With Libya’s resolve to change its economic structures, there are even possibilities for investment in the retail business in Libya: recent decrees by the General People’s Committee have invited bids for the operation and investment in the retail sector in both Tripoli and Benghazi. This is another sign of a determination for change in Libya and Maltese businessmen, alone or with others, could contribute in this changing environment by investing in a sector which the Maltese know well.
Like many other countries, Libya needs foreign direct investment and, for those willing to take the challenge, opportunities are numerous. Libya has wisely decided to diversify its economy from one based almost exclusively on oil exports to one which is more balanced and can rely on other sectors in addition to the petroleum industry.
One of the very promising new investment opportunities which will emerge in a changing Libya a great deal is the tourism industry. Libya is not only rich in petroleum but also in its natural heritage – with many hundreds of miles of clean sandy beach and the alluring desert – as well as its historical heritage with archaeological sites of world importance. With assets like these, the tourism industry in Libya promises a bright future and partnerships between Maltese and Libyan businesses could be ideal for contributing to the change in Libya’s economic diversification.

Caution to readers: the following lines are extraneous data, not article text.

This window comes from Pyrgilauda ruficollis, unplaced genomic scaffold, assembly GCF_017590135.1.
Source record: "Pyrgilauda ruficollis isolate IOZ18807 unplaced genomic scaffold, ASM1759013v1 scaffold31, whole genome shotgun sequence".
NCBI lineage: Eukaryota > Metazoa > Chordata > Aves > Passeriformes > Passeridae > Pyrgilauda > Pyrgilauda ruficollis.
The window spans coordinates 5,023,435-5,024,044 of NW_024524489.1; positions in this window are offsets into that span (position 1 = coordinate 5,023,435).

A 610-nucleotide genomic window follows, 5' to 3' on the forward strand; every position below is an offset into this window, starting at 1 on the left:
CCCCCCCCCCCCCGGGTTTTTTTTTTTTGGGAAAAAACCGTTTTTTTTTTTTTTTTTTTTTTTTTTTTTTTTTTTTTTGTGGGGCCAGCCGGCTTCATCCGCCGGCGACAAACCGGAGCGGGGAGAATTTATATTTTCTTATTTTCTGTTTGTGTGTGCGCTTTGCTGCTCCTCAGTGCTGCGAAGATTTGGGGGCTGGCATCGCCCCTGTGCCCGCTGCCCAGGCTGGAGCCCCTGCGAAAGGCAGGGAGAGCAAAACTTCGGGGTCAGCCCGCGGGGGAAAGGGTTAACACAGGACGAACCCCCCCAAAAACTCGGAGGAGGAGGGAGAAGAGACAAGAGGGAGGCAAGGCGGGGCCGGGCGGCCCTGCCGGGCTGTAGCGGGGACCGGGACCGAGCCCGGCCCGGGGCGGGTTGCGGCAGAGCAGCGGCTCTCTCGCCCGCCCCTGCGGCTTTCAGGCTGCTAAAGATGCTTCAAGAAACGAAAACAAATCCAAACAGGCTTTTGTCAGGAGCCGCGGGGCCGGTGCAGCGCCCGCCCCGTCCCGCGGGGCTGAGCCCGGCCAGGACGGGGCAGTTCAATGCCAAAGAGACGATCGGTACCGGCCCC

Libya is investing heavily in tourism projects and aims eventually to develop the industry in the same manner as Dubai which has become one of the most thriving destinations in the Middle East. Libya is constructing top-class hotels and may also build hotels for the mass market. There is massive scope for tourism development and I am happy to say that the Maltese are already taking the opportunity to participate in this promising sector of Libya’s economy by investing in the hotel industry in a big way.
The Corinthia Group of Companies has been an example of how Malta can give a meaningful contribution to development in Libya. Corinthia contributes its experience, know-how and business acumen to the building of an excellent tourism infrastructure at such a crucial stage of development. One expects that other Maltese tourism operators will follow suit.